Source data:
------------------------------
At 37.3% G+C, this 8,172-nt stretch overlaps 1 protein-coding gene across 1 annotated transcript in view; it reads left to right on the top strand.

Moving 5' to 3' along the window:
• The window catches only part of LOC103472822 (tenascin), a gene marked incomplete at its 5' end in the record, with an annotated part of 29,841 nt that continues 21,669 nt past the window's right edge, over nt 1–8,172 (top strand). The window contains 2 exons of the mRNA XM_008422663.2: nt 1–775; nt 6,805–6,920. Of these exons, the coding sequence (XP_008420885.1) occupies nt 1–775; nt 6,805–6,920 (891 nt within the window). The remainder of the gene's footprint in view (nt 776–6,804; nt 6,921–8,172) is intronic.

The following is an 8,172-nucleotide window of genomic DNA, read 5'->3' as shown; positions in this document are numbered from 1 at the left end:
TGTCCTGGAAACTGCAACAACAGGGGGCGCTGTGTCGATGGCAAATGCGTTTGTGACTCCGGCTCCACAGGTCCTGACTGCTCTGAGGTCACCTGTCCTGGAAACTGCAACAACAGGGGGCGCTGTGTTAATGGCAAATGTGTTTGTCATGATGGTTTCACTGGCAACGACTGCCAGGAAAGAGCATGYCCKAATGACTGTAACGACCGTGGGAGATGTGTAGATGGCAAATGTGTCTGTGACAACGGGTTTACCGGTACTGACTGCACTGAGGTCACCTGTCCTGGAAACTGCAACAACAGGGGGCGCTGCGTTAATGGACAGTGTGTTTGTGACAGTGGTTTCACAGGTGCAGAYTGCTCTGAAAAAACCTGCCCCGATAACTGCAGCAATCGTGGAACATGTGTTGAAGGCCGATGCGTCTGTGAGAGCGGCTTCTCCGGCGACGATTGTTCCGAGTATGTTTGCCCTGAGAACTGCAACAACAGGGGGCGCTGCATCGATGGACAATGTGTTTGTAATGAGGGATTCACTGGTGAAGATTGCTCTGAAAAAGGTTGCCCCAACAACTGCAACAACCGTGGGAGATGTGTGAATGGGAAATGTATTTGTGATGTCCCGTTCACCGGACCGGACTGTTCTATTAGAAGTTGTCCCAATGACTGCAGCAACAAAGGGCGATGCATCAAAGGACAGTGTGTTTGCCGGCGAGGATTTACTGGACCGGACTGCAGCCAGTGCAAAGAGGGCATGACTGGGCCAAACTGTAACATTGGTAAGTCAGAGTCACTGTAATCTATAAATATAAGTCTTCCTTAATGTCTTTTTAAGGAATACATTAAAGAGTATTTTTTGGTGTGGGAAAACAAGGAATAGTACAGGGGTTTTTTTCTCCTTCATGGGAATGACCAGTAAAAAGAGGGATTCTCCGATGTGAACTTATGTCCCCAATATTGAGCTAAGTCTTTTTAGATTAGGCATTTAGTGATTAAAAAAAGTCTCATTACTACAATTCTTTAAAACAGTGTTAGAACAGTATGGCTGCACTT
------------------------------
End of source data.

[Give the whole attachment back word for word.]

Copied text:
At 37.3% G+C, this 8,172-nt stretch overlaps 1 protein-coding gene across 1 annotated transcript in view; it reads left to right on the top strand.

Moving 5' to 3' along the window:
• The window catches only part of LOC103472822 (tenascin), a gene marked incomplete at its 5' end in the record, with an annotated part of 29,841 nt that continues 21,669 nt past the window's right edge, over nt 1–8,172 (top strand). The window contains 2 exons of the mRNA XM_008422663.2: nt 1–775; nt 6,805–6,920. Of these exons, the coding sequence (XP_008420885.1) occupies nt 1–775; nt 6,805–6,920 (891 nt within the window). The remainder of the gene's footprint in view (nt 776–6,804; nt 6,921–8,172) is intronic.

The following is an 8,172-nucleotide window of genomic DNA, read 5'->3' as shown; positions in this document are numbered from 1 at the left end:
TGTCCTGGAAACTGCAACAACAGGGGGCGCTGTGTCGATGGCAAATGCGTTTGTGACTCCGGCTCCACAGGTCCTGACTGCTCTGAGGTCACCTGTCCTGGAAACTGCAACAACAGGGGGCGCTGTGTTAATGGCAAATGTGTTTGTCATGATGGTTTCACTGGCAACGACTGCCAGGAAAGAGCATGYCCKAATGACTGTAACGACCGTGGGAGATGTGTAGATGGCAAATGTGTCTGTGACAACGGGTTTACCGGTACTGACTGCACTGAGGTCACCTGTCCTGGAAACTGCAACAACAGGGGGCGCTGCGTTAATGGACAGTGTGTTTGTGACAGTGGTTTCACAGGTGCAGAYTGCTCTGAAAAAACCTGCCCCGATAACTGCAGCAATCGTGGAACATGTGTTGAAGGCCGATGCGTCTGTGAGAGCGGCTTCTCCGGCGACGATTGTTCCGAGTATGTTTGCCCTGAGAACTGCAACAACAGGGGGCGCTGCATCGATGGACAATGTGTTTGTAATGAGGGATTCACTGGTGAAGATTGCTCTGAAAAAGGTTGCCCCAACAACTGCAACAACCGTGGGAGATGTGTGAATGGGAAATGTATTTGTGATGTCCCGTTCACCGGACCGGACTGTTCTATTAGAAGTTGTCCCAATGACTGCAGCAACAAAGGGCGATGCATCAAAGGACAGTGTGTTTGCCGGCGAGGATTTACTGGACCGGACTGCAGCCAGTGCAAAGAGGGCATGACTGGGCCAAACTGTAACATTGGTAAGTCAGAGTCACTGTAATCTATAAATATAAGTCTTCCTTAATGTCTTTTTAAGGAATACATTAAAGAGTATTTTTTGGTGTGGGAAAACAAGGAATAGTACAGGGGTTTTTTTCTCCTTCATGGGAATGACCAGTAAAAAGAGGGATTCTCCGATGTGAACTTATGTCCCCAATATTGAGCTAAGTCTTTTTAGATTAGGCATTTAGTGATTAAAAAAAGTCTCATTACTACAATTCTTTAAAACAGTGTTAGAACAGTATGGCTGCACTT